Rye Porridge Bread from Tartine Book Nº3
I found some sweet, local walnuts at the market and used these in the dough, along with roasted walnut oil -
*amazing* flavor, with the 50% rye porridge; the flours were 50% organic bread flour, and 50% organic locally-grown
whole-milled whole wheat flour.
I am posting this one, even though it didn’t turn out as well as I hoped, crumb-wise…but the flavor is absolutely outstanding, and I’m pretty excited about that!
I hope my enthusiasm about the flavor encourages someone else to make this :^)
I’m excited too about this morning’s sunshine and a rare opportunity in my house, to take a picture of the bread with some natural daylight!
The dough temperature was 79F and was bulk fermented at 80F, for 4-1/2 hours.
This is what the dough looked like before dividing:
I divided the dough (sticky!) into three pieces, approximately 50%, 25%, 25%, to make three loaves
(wanting to try baking smaller versions to see how it might work out).
The dough was retarded at 48F for about 7 hours (warmer than my normal fridge temperature).
I chose this temperature after reading about the Slow Final Proof method in Advanced Bread and Pastry (50F was recommended; I tried to play it safe by a couple of degrees, as per the book, the dough using this method “should be a bit stiffer”; this dough definitely was not!).
After retarding, the smaller loaves seemed overproofed, the large loaf maybe just on the verge of; these loaves did not have the airiness of the Oat Porridge loaves, at the same stage.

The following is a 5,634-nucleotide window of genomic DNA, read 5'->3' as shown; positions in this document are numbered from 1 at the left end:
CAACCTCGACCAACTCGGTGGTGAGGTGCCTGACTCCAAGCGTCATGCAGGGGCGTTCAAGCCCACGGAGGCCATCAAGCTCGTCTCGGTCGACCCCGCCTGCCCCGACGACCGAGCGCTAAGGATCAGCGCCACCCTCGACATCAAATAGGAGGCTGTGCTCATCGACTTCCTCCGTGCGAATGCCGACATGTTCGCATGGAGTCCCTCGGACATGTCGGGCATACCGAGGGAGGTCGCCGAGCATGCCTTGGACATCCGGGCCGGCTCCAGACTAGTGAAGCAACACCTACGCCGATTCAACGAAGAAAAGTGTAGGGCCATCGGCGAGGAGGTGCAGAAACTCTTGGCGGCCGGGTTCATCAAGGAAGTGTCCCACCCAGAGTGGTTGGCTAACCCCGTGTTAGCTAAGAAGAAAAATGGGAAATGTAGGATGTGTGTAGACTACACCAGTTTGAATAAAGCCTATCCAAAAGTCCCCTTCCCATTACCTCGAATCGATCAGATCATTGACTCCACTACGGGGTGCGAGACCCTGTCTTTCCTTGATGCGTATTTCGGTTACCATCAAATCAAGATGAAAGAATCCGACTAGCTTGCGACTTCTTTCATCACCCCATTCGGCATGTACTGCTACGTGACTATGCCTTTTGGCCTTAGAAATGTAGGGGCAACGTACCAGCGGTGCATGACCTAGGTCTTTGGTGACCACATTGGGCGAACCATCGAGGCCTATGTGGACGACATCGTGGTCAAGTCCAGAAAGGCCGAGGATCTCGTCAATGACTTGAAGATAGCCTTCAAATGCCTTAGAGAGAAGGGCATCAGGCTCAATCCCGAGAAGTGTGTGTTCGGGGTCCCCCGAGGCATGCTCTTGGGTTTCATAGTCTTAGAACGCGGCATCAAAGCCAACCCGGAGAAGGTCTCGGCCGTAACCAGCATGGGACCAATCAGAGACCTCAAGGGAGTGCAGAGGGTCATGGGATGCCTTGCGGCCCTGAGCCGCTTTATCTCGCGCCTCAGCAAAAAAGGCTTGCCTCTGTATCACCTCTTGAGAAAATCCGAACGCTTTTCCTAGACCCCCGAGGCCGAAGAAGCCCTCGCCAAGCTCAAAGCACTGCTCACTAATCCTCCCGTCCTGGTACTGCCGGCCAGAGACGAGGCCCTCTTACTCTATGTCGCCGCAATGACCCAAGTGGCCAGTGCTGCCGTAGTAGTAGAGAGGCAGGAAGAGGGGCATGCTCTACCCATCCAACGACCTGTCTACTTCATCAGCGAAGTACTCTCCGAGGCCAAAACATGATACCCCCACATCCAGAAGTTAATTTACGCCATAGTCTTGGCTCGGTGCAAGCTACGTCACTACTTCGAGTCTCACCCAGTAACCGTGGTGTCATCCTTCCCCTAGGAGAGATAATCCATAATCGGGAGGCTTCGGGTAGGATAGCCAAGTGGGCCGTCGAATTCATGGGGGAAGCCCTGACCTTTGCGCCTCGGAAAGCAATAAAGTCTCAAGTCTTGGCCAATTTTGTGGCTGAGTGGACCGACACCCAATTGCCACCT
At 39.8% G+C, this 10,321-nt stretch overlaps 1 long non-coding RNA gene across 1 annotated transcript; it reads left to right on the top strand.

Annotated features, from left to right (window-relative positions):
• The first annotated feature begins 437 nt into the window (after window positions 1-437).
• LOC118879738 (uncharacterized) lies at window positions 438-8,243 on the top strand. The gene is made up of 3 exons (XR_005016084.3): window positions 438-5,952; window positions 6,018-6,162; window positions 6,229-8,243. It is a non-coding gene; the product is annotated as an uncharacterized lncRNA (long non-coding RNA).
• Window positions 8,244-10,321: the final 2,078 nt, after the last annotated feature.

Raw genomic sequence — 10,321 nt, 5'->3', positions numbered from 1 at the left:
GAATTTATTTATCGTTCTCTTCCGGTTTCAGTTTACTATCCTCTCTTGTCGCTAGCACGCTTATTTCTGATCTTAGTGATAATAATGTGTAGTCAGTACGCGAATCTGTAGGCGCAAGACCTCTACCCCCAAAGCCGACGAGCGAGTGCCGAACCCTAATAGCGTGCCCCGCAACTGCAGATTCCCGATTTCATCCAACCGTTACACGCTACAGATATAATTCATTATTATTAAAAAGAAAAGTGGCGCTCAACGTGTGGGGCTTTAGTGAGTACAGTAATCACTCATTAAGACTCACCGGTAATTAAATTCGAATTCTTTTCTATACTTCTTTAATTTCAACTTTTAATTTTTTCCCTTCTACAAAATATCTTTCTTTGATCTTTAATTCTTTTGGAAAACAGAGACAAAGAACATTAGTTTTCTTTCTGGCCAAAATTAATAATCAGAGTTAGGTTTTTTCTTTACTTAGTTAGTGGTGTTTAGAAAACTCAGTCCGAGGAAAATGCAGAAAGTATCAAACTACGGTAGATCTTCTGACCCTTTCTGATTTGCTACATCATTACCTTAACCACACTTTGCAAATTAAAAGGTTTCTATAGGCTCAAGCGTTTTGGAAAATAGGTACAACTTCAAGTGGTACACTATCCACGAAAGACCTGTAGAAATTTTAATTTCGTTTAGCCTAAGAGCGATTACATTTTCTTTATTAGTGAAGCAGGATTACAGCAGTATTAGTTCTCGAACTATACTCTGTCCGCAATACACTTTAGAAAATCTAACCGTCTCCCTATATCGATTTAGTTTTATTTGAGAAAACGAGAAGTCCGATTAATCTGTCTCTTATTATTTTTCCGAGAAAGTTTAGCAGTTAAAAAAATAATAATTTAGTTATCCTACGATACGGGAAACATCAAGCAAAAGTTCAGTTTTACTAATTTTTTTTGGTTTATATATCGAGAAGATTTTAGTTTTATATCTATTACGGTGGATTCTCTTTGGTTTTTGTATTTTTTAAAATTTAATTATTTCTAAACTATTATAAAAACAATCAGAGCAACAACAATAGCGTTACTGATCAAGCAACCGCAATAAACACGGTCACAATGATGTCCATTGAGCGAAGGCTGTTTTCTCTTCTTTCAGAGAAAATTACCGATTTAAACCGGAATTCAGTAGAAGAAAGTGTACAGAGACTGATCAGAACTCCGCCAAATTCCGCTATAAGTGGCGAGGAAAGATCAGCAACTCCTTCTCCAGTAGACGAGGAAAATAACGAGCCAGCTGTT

One of the small loaves was baked first, warming at room temperature for 30 minutes while the Dutch oven preheated. The warm up did not help this dough – but I did it anyway, wanting to see what the effect might be, after retarding at 48F.
For this first bake, I also tried placing a stainless steel cake ring inside the Dutch oven (narrower diameter), hoping the narrower diameter ring would ‘fit’ better with the smaller loaf, and help it rise up better, having closer ‘support’ on the sides. This did not work out that well – perhaps I should have preheated the cake ring too – I think it could have been a somewhat of a barrier to the initial heat? If I try this again, I may try with an aluminum cheesecake ring or something non-stainless, and preheat it.
I don't know why I thought this one would rise? - given its proofing state :^)
This is the crumb, from the first bake
The second, and third loaves, were baked hotter, working my way up to 50F hotter by the third bake.
The third bake was the full-size loaf, and it was baked at 550F for 20 minutes, 500F for 10 minutes, lid off, then 500F for 15 minutes; the crust color is approaching what I was hoping for.
The over-proofing is evident in the crumb – this is more like a high percentage rye bread – but I love the purple color from the walnuts, and oh, did I say how gorgeous this tastes? :^)
There is sweetness from the wheat germ and walnuts, and a lovely tang and aftertaste, the rye porridge and fermentation adding beautiful flavors, and another very moist crumb, from the porridge. I think this bread is going to be an excellent keeper!
Loved the rustic look of the top of the bread, scored with scissors...
…and the pattern of rye flakes on the bottom, contrasting nicely with the crust’s rich caramel color!
Will I be making Rye Porridge bread again? You bet! And very happy to do so, and keep enjoying its deliciousness!,
while I try to find the retarding temperature and timing that’s just right.
Happy baking everyone!